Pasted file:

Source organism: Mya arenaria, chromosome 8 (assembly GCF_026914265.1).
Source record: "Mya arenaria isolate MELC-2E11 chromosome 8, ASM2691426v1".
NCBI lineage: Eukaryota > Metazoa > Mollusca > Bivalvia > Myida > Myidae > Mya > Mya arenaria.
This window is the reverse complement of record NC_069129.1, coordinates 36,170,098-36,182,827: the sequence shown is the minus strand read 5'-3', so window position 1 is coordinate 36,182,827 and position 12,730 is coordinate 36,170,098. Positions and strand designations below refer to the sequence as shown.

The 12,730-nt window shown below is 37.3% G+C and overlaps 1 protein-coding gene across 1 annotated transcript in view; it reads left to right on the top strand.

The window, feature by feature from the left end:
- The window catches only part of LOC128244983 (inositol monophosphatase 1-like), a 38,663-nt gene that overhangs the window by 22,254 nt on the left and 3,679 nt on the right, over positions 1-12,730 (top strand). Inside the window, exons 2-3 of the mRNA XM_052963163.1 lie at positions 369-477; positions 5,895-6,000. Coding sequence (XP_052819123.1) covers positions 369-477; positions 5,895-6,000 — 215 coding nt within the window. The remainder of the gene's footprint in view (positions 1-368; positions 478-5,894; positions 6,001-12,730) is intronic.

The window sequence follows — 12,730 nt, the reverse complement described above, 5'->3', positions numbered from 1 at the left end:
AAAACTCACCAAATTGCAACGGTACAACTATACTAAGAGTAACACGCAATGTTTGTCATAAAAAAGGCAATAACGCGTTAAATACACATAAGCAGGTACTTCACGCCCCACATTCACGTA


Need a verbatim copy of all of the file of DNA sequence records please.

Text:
Source organism: Mya arenaria, chromosome 8 (assembly GCF_026914265.1).
Source record: "Mya arenaria isolate MELC-2E11 chromosome 8, ASM2691426v1".
NCBI lineage: Eukaryota > Metazoa > Mollusca > Bivalvia > Myida > Myidae > Mya > Mya arenaria.
This window is the reverse complement of record NC_069129.1, coordinates 36,170,098-36,182,827: the sequence shown is the minus strand read 5'-3', so window position 1 is coordinate 36,182,827 and position 12,730 is coordinate 36,170,098. Positions and strand designations below refer to the sequence as shown.

The 12,730-nt window shown below is 37.3% G+C and overlaps 1 protein-coding gene across 1 annotated transcript in view; it reads left to right on the top strand.

The window, feature by feature from the left end:
- The window catches only part of LOC128244983 (inositol monophosphatase 1-like), a 38,663-nt gene that overhangs the window by 22,254 nt on the left and 3,679 nt on the right, over positions 1-12,730 (top strand). Inside the window, exons 2-3 of the mRNA XM_052963163.1 lie at positions 369-477; positions 5,895-6,000. Coding sequence (XP_052819123.1) covers positions 369-477; positions 5,895-6,000 — 215 coding nt within the window. The remainder of the gene's footprint in view (positions 1-368; positions 478-5,894; positions 6,001-12,730) is intronic.

The window sequence follows — 12,730 nt, the reverse complement described above, 5'->3', positions numbered from 1 at the left end:
AAAACTCACCAAATTGCAACGGTACAACTATACTAAGAGTAACACGCAATGTTTGTCATAAAAAAGGCAATAACGCGTTAAATACACATAAGCAGGTACTTCACGCCCCACATTCACGTA